Shelved Scrapwood Cherry Nightstand

The rule is: Never Throw Away A Scrap

I follow my rule to a ridiculous extreme. Most of the time it is a problem but someties it is a saving grace. In this case I was able to sort through scraps of cherry plywood left over from making a cherry vanity for my bathroom as well as half of a botched rail left from my cherry bed project — both of these having sat gathering dust in the shop for a least fifteen years. Normally I would only consider solid wood for such a project but there was simply not enough to even put together a solid wood top. I was saved there by an accidental acquisition of a heavy porcelain tile. I had gone to a building salvage company to get some ideas about what to put into a bathroom remodel and picked up one to buy as a sample. The salesman told me to just take it at no charge. OK by me.

The construction borrows something from the oak TV stand in that the main joinery technique is Kreg screws. They had proved themselves before and there was no reason to change for what was essentially a "throw-away" project. The cutting for the project was a bit tedious: the four legs have blind dadoes to accept the side and back panels while the horizontal members have have rabbets in the appropriate edge for the plywood. The legs and rails were given a subtle chamfer at the router table to break the edges. The shelf surfaces are plywood rather than the solid wood I'd prefer but given their size and use this is probably not a problem. I was pleased to see that, after a bit of aging, the solid wood and the plywood veneer match almost perfectly.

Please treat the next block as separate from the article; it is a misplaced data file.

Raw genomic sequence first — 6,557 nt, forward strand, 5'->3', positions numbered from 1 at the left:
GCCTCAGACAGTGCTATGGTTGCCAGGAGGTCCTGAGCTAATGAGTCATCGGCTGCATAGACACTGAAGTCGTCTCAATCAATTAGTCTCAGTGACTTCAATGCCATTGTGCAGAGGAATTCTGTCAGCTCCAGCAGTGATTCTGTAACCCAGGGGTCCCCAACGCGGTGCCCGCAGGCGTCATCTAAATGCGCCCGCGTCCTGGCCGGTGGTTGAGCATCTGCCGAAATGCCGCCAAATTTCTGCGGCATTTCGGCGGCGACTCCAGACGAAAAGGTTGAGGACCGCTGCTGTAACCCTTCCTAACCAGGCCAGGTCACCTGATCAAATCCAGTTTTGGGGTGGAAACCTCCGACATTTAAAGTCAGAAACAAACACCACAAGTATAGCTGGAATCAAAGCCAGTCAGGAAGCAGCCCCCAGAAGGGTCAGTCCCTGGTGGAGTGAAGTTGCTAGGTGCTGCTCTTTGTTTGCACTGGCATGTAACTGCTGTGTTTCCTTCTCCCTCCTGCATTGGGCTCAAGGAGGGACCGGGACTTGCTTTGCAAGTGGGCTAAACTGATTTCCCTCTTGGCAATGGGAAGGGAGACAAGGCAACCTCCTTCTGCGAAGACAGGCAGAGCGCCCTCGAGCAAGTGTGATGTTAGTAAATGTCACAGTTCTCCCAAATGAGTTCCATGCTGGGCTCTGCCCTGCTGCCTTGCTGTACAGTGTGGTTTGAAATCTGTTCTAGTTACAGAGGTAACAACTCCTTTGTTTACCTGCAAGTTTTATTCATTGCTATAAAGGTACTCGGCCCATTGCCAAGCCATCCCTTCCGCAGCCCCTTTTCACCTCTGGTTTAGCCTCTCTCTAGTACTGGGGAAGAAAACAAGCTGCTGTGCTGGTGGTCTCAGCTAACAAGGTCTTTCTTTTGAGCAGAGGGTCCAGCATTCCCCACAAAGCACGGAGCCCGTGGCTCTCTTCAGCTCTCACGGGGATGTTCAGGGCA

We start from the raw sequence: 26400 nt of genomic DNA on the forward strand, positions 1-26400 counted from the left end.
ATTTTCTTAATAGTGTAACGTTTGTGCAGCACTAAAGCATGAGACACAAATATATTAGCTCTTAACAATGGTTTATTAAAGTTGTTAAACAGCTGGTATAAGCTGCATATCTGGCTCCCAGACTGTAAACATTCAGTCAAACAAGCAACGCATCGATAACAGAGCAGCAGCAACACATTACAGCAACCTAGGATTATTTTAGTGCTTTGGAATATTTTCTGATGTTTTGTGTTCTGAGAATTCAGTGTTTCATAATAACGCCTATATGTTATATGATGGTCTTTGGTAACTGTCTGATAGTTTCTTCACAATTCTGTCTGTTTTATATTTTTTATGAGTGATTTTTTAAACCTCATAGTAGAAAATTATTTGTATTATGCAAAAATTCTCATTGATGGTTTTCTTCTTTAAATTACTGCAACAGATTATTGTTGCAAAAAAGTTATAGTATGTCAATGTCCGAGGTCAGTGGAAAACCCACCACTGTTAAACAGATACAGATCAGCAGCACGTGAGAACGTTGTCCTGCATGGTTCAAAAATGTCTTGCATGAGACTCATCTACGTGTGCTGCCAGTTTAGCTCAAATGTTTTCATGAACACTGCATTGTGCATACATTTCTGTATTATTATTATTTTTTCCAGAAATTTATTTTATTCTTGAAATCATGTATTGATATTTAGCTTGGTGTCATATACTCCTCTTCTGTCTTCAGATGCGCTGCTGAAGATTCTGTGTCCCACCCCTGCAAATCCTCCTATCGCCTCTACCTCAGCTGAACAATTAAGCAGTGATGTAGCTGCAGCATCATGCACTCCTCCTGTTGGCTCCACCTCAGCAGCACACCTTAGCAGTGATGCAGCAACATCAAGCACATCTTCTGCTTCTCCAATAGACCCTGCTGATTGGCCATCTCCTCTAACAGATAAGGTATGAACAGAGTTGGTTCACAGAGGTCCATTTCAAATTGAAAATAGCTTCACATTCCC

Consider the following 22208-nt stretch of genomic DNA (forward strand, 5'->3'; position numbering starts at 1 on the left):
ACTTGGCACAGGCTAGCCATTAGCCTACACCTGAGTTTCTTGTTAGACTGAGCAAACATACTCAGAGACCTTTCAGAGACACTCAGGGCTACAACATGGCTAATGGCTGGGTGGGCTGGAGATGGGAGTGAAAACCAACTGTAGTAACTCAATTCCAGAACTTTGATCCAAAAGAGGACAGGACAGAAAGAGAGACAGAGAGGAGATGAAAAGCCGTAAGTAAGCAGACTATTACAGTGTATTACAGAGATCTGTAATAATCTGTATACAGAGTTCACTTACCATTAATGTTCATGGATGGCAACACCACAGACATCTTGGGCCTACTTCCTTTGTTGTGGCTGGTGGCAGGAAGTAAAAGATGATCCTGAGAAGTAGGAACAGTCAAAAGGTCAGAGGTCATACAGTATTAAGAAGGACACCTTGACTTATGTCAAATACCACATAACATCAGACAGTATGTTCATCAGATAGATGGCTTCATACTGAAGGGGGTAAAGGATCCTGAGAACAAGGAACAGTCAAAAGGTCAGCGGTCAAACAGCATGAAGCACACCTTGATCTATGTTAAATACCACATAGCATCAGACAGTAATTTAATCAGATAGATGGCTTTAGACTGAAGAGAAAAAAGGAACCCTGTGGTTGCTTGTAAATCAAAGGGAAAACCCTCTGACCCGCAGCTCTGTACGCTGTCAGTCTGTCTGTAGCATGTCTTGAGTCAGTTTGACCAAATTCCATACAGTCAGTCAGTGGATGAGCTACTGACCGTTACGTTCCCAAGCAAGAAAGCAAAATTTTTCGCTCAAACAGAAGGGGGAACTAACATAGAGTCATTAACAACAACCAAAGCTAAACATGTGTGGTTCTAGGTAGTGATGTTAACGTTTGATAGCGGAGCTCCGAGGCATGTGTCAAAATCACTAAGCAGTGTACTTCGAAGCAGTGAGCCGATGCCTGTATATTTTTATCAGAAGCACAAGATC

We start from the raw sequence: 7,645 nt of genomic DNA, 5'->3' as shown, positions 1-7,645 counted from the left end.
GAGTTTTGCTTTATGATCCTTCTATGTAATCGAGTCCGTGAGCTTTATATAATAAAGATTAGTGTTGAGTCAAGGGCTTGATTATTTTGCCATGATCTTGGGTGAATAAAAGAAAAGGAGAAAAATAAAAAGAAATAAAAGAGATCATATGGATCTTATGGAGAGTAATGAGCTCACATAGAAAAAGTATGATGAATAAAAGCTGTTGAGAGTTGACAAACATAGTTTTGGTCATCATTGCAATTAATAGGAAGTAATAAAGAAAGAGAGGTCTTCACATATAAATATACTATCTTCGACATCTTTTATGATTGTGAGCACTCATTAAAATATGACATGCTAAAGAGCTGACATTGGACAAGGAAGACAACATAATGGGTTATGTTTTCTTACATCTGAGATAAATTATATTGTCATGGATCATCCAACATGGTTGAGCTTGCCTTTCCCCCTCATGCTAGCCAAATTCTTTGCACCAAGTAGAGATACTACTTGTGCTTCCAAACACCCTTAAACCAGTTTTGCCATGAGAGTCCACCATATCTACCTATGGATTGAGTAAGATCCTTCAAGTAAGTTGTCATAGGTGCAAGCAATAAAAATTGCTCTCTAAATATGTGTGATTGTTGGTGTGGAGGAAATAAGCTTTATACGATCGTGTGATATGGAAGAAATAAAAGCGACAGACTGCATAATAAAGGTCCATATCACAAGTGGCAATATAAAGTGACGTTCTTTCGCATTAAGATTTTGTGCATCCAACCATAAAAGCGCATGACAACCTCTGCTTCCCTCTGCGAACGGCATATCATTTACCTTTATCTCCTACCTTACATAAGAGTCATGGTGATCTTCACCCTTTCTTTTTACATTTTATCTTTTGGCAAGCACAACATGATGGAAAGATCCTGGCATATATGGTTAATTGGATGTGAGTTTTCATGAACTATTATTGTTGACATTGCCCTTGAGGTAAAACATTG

The top proved to be something of a pain. It had to appear thin and had to fit very closely to the 16-inch tile. The corners are simple miter cuts but have 'feather' inserts to provide more glue surface and prevent racking. There were nearly uncountable rounds of fitting with a block and rabbet plane to make everything square and tight. Once the wood components were glued up the tile was secured using dabs of clear silicone bathroom caulking. Overall finish is, if I recall correctly, wiping oil with a bit of wax since I've found that this combination allows a good rich cherry color to develop.

One feature is not apparent and I'm not going to give it away: there is a 'secret' (well, not so secret any more) compartment built into the carcase with a nicely done hidden latching mechanism that holds firm but which releases easily when needed.

Size is 17 X 17 X 29

© 1999-2018 by John McGaw — Page last modified: Wed Aug 8 20:42:04 2018
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